There’s something odd about referring to a man in his sixties as “Spanky,” and yet if George McFarland was still with us, that’s exactly what he would have wanted to be called. It seems that all of those stories of former cast members from the classic Our Gang/Little Rascals comedy shorts being bitter adults who felt screwed over and discarded by the business once their cuteness turned to awkwardness, wasn’t really the truth. Certainly not where George … uh, Spanky … was concerned.
Rick Saphire, an entertainer turned manager, who worked with the former head of He-Man Woman Hater’s Club in his adult years, emphasizes, “You know, he was Spanky. And he was proud of it. Even his wife called him Spanky; that was just his name. Where so many of these kids go wrong is they don’t have a proper exit strategy going into it. The same thing holds true today where the child stars and their families think that it’s going to last forever; that they will automatically transition from whatever they’re doing as a kid into the rest of their life and it doesn’t.
“Spanky,” he continues, “had a healthy attitude about it, because when he was around 13 he had already outgrown his cuteness. At that age, especially boys, get kind of awkward-looking, and the voice changes. Spanky was also putting on more weight and he just didn’t look like he fit in the movies. When his contract was up, he moved on. He used to say that he was slinging hash, he owned a restaurant, he had a steak sauce he manufactured, he worked at a gas station at one time and he hosted a local kid’s TV show where he wore a beanie and introduced the Our Gang or Little Rascals comedies. But he did not have any illusions of being a movie actor like Tommy Bond or Alfalfa did. Darla stayed in show business very successfully, but she became an entertainer more than an actress. She was a musical performer and did well.”
Spanky, Tommy (aka “Butch”), Alfalfa, Darla … Sounds like a reunion with old friends, doesn’t it?
George Becomes Spanky of The Little Rascals
George McFarland was born on October 2, 1928, in Dallas, Texas to parents Virginia Winifred and Robert Emmett McFarland and was one of three kids. When he was really young, George (who his family referred to as “Sonny”) got to work, modeling clothing for a Dallas department store and was featured on Dallas billboards and in print advertisements.
“I also did a one-minute film commercial for Wonder Bread that was shown in local theaters in the Dallas Fort-Worth area,” Spanky related to Harry Smith at CBS News. “I guess my aunt thought I was cute enough to send a copy of that commercial to [producer/director] Hal Roach, who was on an ongoing search for kids. He obviously looked at the clip and saw something that he liked. Had the parents bring me out, had a screen test and the fat kid got lucky.”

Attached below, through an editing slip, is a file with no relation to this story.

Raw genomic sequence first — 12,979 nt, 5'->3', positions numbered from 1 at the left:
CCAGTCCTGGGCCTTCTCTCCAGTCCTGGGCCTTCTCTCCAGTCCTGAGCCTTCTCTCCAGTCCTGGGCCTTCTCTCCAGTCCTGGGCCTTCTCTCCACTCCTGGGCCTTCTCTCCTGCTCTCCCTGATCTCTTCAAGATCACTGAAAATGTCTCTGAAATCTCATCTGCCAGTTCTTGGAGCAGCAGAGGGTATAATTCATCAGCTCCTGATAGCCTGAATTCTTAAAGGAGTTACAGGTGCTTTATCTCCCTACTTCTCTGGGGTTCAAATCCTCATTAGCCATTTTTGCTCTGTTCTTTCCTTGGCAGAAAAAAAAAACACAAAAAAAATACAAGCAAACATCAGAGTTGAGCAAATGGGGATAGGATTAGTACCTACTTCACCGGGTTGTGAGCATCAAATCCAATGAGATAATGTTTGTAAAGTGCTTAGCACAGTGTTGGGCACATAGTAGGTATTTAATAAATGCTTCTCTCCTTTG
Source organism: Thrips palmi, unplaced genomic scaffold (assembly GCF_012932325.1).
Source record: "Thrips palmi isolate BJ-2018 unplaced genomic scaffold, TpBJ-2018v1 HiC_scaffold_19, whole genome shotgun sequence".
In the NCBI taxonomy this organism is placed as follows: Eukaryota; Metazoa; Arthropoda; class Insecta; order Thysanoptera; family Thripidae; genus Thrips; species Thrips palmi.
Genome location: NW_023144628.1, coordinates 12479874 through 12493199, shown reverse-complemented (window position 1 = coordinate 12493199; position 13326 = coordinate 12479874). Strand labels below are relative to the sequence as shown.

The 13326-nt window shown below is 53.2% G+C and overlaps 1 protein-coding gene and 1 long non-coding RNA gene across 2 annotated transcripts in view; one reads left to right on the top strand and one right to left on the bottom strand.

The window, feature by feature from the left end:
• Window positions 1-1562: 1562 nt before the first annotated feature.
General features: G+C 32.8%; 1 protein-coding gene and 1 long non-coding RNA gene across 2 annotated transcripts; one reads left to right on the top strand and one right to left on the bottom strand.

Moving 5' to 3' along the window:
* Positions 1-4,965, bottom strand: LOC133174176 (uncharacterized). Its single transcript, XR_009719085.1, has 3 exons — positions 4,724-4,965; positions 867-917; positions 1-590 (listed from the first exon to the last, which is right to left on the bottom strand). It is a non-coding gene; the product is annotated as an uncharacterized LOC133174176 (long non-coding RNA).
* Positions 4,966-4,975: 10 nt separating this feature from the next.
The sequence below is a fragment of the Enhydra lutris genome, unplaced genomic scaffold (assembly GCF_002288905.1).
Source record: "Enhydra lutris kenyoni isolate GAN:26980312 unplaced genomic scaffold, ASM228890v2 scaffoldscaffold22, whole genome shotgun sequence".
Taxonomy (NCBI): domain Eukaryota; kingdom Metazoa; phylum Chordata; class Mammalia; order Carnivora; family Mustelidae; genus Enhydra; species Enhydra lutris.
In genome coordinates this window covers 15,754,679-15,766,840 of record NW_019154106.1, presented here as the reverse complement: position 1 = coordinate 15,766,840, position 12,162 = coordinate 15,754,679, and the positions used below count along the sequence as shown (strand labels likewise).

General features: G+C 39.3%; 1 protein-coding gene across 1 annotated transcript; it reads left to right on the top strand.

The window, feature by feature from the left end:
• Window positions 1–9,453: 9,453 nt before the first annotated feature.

Spanky and His Original Gang
The Little Rascals (which were originally called Our Gang, but retitled when the comedy shorts began airing on television — just to clear up the confusion) began in 1922 with silent shorts. It was a decade later that the newly-christened Spanky, at the ripe old age of three, became a part of the group, which would include Matthew Beard as Stymie, Tommy Bond as Tommy and, later, Butch; Scotty Beckett, Billie Thomas as Buckwheat, Carl Switzer as Alfalfa, Darla Hood and Eugene Gordon Lee as Porky.
While all of the kids were great, Spanky was the absolute standout: naturally funny and with the greatest reactions you could possibly imagine — which is why they kept him a part of the gang for as long as they did. “I did them for 13 years, from 1931 to 1944,” said Spanky. “That was longer than most, and three years longer than the next, which was Buckwheat, which was 10 years. I did 95 out of 121 shorts that were filmed. I also did 14 feature-length motion pictures during my tenure with Roach and MGM. But when it was over, I told my parents, ‘I’m tired of it. I don’t want to do it anymore.’ And they were, like, ‘You’re going to have to find something else, then.’”
Making a New Life for Himself